SSL/TLS renegotiation vulnerability still widely unpatched 
Monday, June 20, 2011, 01:38 PM
In November 2009 a Man-In-the-Middle vulnerability for SSL/TLS/https was made public (CVE-2009-3555), and shortly afterwards demonstrated to be exploitable. In February 2010 researchers published RFC 5746 that described how servers and clients can be made immune. Software that implements the TLS protocol enhancements became available shortly afterwards. Most modern web browsers are patched, but the solution requires that both browser developers and website operators take action.

Unfortunately, 16 months later, many major websites, including several ones that deal with real world transactions of goods and money, still haven't upgraded their systems.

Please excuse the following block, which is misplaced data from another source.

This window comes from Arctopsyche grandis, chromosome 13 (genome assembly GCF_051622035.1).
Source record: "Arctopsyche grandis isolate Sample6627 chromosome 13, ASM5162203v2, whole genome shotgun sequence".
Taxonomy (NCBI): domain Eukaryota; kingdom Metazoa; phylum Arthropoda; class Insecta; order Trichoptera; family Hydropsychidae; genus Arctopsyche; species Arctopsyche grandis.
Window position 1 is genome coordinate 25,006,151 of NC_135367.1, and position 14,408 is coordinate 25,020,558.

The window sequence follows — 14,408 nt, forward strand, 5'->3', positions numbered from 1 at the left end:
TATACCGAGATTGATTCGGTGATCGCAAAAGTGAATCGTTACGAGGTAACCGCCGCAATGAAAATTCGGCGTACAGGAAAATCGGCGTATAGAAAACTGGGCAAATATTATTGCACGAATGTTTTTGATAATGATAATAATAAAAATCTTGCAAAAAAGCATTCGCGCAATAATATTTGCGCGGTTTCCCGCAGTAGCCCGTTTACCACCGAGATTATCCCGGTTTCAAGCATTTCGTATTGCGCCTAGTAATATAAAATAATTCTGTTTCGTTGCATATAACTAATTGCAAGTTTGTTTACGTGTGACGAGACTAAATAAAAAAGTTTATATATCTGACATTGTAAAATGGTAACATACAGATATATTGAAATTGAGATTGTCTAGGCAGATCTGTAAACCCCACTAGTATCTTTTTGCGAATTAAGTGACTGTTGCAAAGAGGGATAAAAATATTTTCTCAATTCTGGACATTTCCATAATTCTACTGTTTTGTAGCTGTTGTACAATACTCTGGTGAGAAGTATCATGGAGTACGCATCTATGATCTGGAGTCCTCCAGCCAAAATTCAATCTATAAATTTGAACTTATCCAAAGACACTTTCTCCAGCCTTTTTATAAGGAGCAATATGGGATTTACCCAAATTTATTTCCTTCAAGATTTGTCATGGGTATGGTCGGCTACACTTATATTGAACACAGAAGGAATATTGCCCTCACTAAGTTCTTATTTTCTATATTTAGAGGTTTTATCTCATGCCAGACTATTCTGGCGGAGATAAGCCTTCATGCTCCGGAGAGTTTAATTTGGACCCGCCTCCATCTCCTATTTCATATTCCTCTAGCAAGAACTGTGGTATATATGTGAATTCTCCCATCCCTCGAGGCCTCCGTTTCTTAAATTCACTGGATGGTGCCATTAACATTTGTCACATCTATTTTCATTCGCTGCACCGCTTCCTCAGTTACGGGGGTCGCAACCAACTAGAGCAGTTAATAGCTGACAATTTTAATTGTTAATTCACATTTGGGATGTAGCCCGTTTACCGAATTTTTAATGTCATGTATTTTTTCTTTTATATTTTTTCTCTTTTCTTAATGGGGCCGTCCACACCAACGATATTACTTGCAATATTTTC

Even worse, for a big portion of those sites it can be shown that their operators failed to apply the essential configuration hotfix. They support the style of handshakes that can allow a MITM attacker to inject attack data into the transaction stream.

Here is a list of patched and unpatched popular sites, along with more background information. The patched sites demonstrate that patching is indeed possible.

Given that attackers could execute malicious transactions with a customer's credentials, customers should demand that this security issue gets resolved quickly. What can we do to remind service providers that fixing this issue deserves a high priority?


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